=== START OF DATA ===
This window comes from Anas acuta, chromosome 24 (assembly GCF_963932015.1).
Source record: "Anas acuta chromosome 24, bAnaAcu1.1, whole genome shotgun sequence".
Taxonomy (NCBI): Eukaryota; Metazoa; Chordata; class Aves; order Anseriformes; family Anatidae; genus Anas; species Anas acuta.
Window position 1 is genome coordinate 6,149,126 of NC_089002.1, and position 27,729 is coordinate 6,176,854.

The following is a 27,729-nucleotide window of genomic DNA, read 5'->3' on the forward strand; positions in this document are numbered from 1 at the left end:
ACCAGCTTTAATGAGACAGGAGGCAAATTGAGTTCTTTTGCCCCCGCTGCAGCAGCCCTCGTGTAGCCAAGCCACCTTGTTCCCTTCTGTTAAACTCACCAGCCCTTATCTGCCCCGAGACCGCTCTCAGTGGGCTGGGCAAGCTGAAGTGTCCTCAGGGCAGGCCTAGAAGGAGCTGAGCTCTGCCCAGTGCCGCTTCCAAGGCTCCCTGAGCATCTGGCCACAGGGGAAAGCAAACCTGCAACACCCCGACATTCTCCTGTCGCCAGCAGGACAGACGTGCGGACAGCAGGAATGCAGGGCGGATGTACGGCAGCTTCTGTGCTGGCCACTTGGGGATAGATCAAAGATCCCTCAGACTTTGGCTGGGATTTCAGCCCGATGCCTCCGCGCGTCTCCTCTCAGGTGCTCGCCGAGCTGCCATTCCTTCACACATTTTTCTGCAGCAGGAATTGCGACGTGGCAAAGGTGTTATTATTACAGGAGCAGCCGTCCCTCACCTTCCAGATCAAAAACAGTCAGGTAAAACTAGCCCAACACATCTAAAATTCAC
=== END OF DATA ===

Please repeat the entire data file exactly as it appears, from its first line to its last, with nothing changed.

This window comes from Anas acuta, chromosome 24 (assembly GCF_963932015.1).
Source record: "Anas acuta chromosome 24, bAnaAcu1.1, whole genome shotgun sequence".
Taxonomy (NCBI): Eukaryota; Metazoa; Chordata; class Aves; order Anseriformes; family Anatidae; genus Anas; species Anas acuta.
Window position 1 is genome coordinate 6,149,126 of NC_089002.1, and position 27,729 is coordinate 6,176,854.

The following is a 27,729-nucleotide window of genomic DNA, read 5'->3' on the forward strand; positions in this document are numbered from 1 at the left end:
ACCAGCTTTAATGAGACAGGAGGCAAATTGAGTTCTTTTGCCCCCGCTGCAGCAGCCCTCGTGTAGCCAAGCCACCTTGTTCCCTTCTGTTAAACTCACCAGCCCTTATCTGCCCCGAGACCGCTCTCAGTGGGCTGGGCAAGCTGAAGTGTCCTCAGGGCAGGCCTAGAAGGAGCTGAGCTCTGCCCAGTGCCGCTTCCAAGGCTCCCTGAGCATCTGGCCACAGGGGAAAGCAAACCTGCAACACCCCGACATTCTCCTGTCGCCAGCAGGACAGACGTGCGGACAGCAGGAATGCAGGGCGGATGTACGGCAGCTTCTGTGCTGGCCACTTGGGGATAGATCAAAGATCCCTCAGACTTTGGCTGGGATTTCAGCCCGATGCCTCCGCGCGTCTCCTCTCAGGTGCTCGCCGAGCTGCCATTCCTTCACACATTTTTCTGCAGCAGGAATTGCGACGTGGCAAAGGTGTTATTATTACAGGAGCAGCCGTCCCTCACCTTCCAGATCAAAAACAGTCAGGTAAAACTAGCCCAACACATCTAAAATTCAC